This interview is with Roy De Souza, the CEO of Zedo, the Adserving company. Roy serves almost 1 billion ad impressions every day, so what he has to say is very interesting. Some key points of the interview: Learn how a new form of behavioural targeting is getting 500% – 1000% higher conversion rates. Learn why Google’s traffic is decreasing. Find out why MySpace could become more profitable than Google.
Full Interview Audio and Transcript
Adrian Bye: I’m interviewing today Roy who is the CEO of Zedo, which is one of the top ad serving companies in the world. Roy why don’t you give us a quick, one-minute summary of who you are and what you’ve achieved and what kind of things you do?
Roy De Souza: Sure, yes. My name is Roy De Souza and I’m the CEO of Zedo. We are the largest independent ad serving company overall and we focus on publishing, and publisher ad serving. We serve around 25 billion ad impressions a month. Our customers are primarily Web 2.0 companies, which are large, high-volume, high-growth Internet sites, and direct marketers which are very similar to ad networks. The two are very synergistic since direct marketers buy from the Web 2.0 companies.
We’re also the only ad server based in San Francisco, and know a lot of up and coming companies around here. We are big believers in behavioral targeting and probably lead that industry in terms of volume served. Our whole system is built for behavioral targeting. Every single ad we serve leaves the cookie and constructs the URL, depending on the dates in the cookie. And we’re also big believers in video advertising, which again Web 2.0 companies find very powerful and will generate a lot of revenue in the future.
Adrian Bye: Great. Well first, we have some guys who are advertisers driving a lot of volume through CPA networks and general affiliate marketing but haven’t done any kind of ad service stuff before. How should someone like that get started and why would they come to Zedo?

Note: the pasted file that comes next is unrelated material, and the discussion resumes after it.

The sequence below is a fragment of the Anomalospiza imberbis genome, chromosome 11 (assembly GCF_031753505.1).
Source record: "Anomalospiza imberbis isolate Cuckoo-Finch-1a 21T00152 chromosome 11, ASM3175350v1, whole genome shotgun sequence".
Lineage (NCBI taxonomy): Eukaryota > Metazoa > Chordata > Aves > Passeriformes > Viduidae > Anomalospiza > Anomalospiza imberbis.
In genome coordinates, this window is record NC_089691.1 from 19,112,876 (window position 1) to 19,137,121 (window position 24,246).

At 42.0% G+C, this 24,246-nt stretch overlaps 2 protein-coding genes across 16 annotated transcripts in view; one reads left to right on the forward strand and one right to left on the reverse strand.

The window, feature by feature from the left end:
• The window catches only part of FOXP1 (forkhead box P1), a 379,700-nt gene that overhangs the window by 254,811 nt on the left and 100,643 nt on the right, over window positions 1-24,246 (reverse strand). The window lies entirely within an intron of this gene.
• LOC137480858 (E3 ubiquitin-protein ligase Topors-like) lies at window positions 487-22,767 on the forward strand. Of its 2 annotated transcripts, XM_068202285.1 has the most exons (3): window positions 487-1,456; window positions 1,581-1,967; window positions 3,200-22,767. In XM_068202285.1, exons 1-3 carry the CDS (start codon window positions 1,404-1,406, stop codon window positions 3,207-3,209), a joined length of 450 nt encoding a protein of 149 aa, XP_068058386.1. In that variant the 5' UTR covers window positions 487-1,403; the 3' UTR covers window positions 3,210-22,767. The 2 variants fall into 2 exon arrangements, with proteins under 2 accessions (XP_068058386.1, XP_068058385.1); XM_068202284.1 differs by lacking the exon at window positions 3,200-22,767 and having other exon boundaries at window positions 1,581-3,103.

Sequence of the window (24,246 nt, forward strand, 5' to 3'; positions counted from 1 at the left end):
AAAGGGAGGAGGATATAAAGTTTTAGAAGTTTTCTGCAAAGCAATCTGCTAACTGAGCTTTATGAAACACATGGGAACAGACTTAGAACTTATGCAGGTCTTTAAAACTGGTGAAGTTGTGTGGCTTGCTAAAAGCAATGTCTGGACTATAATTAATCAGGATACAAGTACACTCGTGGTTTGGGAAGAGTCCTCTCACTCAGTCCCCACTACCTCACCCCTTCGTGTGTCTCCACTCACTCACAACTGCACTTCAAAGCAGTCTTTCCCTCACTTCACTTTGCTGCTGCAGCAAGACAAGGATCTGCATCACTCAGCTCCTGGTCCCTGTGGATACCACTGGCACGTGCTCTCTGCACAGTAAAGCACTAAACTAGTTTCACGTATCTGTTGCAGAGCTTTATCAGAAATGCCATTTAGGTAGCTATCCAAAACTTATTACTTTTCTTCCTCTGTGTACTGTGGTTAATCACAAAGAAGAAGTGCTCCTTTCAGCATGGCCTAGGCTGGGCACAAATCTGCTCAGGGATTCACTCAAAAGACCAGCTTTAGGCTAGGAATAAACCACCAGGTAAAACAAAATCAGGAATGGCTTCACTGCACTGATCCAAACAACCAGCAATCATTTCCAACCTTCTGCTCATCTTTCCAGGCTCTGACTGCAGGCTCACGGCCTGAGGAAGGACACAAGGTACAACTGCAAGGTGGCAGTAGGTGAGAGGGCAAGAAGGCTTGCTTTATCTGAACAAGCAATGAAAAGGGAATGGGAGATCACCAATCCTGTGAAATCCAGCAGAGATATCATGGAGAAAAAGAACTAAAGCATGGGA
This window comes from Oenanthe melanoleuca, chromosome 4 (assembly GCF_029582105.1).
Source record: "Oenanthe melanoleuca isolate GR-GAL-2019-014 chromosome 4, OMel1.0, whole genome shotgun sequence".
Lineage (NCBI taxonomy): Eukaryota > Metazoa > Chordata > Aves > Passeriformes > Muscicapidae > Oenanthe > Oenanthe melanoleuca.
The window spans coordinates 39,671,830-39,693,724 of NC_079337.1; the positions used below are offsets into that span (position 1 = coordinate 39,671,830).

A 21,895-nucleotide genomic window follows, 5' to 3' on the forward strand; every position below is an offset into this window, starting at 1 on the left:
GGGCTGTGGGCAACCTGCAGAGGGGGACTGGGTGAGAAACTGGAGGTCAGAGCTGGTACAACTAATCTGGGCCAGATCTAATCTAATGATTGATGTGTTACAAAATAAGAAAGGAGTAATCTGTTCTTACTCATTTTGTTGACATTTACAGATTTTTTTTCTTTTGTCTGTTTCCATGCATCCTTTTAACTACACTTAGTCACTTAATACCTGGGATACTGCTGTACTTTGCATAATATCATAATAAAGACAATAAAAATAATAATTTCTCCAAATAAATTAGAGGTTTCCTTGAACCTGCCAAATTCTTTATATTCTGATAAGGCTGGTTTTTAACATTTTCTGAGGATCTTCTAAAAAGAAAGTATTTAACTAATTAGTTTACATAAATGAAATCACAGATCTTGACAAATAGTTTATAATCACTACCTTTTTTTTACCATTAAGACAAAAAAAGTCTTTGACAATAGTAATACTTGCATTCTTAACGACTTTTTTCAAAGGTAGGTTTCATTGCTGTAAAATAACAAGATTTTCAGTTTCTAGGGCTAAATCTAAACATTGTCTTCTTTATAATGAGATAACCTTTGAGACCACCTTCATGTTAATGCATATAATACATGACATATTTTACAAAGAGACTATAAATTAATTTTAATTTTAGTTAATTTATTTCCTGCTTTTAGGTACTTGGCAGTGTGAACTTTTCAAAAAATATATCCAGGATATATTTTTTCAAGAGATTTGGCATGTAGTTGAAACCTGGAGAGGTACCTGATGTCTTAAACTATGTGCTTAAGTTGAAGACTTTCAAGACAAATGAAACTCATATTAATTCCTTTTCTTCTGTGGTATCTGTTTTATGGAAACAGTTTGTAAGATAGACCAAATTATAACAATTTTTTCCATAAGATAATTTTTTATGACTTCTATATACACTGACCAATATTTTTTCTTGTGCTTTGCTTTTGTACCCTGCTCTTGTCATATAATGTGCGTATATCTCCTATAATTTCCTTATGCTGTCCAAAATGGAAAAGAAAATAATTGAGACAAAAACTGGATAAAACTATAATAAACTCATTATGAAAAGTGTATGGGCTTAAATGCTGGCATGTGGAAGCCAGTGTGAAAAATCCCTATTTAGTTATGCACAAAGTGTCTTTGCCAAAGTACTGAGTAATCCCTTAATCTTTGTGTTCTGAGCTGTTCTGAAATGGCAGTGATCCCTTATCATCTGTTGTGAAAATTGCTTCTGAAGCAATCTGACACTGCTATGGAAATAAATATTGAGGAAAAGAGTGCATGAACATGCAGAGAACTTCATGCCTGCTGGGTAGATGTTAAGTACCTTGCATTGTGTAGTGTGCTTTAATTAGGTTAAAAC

Roy De Souza: Direct marketers often use Google search ads which tend to be a little expensive but are very effective. They also use affiliate networks, which are not so effective but are very low risk because they’re pure; the affiliate publishers take all the risks. So, CPM advertising is most valuable to them if they want to expand the number of conversions they get.
Adrian Bye: Okay. So, what is a typical or what is a good CPM rate to pay ad service; how negotiable are CPM rates for ad serving?
Roy De Souza: Typical CPM rates for ad serving are around five cents CPM. If they’re serving five10 billion impressions a month they come closer to one cent CPM but that is a kind of range, I’d say from one to five cents CPM.
Two tools that we find work extremely well in increasing CPMs for a publisher are cleverly sequencing ads and the other is behavioral targeting, which Web 2.0 publishers find great value in as well. For both those products we charge a higher CPM and a higher monthly minimum.
Adrian Bye: One of my clients researched the market pretty extensively and came back really convinced that the Doubleclick solution, was worth it because of the extra revenue it could generate. What kind of stuff would they be doing that this guy felt that there was so much of a difference?
Roy De Souza: And was he talking about Doubleclick for Advertisers or Double-click for Publishers?
Adrian Bye: It was from the publisher’s standpoint.
Roy De Souza: Okay. For a publisher and for high-volume websites with a lot of users that stay a long time and sites that want to increase their CPM, Zedo is a stronger choice in Doubleclick. We have more tools, more technology, more knowledge really and more time to help customers increase their CPMs.
Our product is very suited to sites trying to increase their CPMs, who are high-volume. If you just sell it as is, then Doubleclick is a sufficient solution. But, if the site is a high-volume site working with many advertisers who want to optimize against them, keep the click-through rates up and to do clever behavioral targeting, then Zedo is definitely a better choice.
Adrian Bye: So would you suggest, that Zedo is a better direct marketer’s solution and maybe the Doubleclick solution is more targeted towards brand advertisers?
Roy De Souza: That is part of it, yeah. Doubleclick is more targeted to sites like the Washington Post who face a very different challenge. Their biggest constraint is lack of inventory and they don’t have users staying on their sites a long time. On Washington Post you can just sell ads. Say the guy’s on the travel page, we’ll show them travel ads. But on MySpace you have no such luxury. You need really good technology, to figure out what the user’s interested in. Whether he’s interested in finance or travel or buying a new Ford, that’s where we play primarily.
Adrian Bye: Okay. Acquisitions that have gone on recently with Google, Microsoft and Yahoo, buying ad serving companies, but those companies or ad networks are different than Zedo. How does what you do fit with what they do?